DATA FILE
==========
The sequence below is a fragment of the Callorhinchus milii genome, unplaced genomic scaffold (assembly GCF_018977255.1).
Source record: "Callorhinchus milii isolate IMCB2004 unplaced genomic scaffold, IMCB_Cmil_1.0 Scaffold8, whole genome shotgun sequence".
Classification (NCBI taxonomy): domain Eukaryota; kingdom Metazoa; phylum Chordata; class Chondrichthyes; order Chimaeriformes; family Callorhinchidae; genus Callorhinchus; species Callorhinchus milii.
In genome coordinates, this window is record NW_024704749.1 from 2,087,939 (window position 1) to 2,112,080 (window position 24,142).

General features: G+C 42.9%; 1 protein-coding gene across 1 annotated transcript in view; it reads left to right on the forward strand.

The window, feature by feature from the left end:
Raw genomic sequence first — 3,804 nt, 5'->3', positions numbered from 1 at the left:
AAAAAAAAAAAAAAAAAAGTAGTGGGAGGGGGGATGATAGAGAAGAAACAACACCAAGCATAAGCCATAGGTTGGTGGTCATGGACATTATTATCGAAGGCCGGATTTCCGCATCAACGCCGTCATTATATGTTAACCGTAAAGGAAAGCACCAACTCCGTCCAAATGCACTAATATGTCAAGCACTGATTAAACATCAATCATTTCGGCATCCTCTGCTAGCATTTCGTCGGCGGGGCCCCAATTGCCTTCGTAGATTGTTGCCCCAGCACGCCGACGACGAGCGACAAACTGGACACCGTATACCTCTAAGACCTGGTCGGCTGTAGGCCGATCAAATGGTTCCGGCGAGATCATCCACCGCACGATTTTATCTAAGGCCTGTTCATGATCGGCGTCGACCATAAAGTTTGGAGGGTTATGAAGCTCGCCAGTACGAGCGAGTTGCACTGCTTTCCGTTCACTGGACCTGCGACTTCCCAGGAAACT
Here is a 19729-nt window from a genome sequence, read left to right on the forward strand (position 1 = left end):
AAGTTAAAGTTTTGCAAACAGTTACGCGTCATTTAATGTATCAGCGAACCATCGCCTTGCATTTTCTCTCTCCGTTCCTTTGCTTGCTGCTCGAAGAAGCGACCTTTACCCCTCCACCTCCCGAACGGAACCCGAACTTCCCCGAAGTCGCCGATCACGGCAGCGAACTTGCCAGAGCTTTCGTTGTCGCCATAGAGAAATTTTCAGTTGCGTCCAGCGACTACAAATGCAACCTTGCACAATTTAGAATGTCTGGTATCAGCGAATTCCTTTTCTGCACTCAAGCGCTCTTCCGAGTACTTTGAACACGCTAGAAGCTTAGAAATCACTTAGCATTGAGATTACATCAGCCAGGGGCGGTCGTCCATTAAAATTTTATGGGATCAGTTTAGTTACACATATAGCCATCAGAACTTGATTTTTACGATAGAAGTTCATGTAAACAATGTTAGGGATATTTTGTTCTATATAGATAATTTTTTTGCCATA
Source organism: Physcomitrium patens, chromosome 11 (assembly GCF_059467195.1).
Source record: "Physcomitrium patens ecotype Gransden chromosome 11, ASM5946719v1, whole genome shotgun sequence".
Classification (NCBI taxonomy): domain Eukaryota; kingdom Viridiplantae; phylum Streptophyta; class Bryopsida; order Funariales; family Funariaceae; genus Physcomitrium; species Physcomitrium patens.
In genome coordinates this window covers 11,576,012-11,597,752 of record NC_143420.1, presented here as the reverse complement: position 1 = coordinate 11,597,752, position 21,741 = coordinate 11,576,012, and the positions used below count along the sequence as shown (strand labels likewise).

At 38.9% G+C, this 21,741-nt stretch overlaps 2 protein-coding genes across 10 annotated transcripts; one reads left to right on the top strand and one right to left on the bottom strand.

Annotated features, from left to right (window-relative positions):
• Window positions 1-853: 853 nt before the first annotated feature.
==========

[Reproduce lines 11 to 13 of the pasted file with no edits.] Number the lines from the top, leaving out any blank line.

Source organism: Physcomitrium patens, chromosome 11 (assembly GCF_059467195.1).
Source record: "Physcomitrium patens ecotype Gransden chromosome 11, ASM5946719v1, whole genome shotgun sequence".
Classification (NCBI taxonomy): domain Eukaryota; kingdom Viridiplantae; phylum Streptophyta; class Bryopsida; order Funariales; family Funariaceae; genus Physcomitrium; species Physcomitrium patens.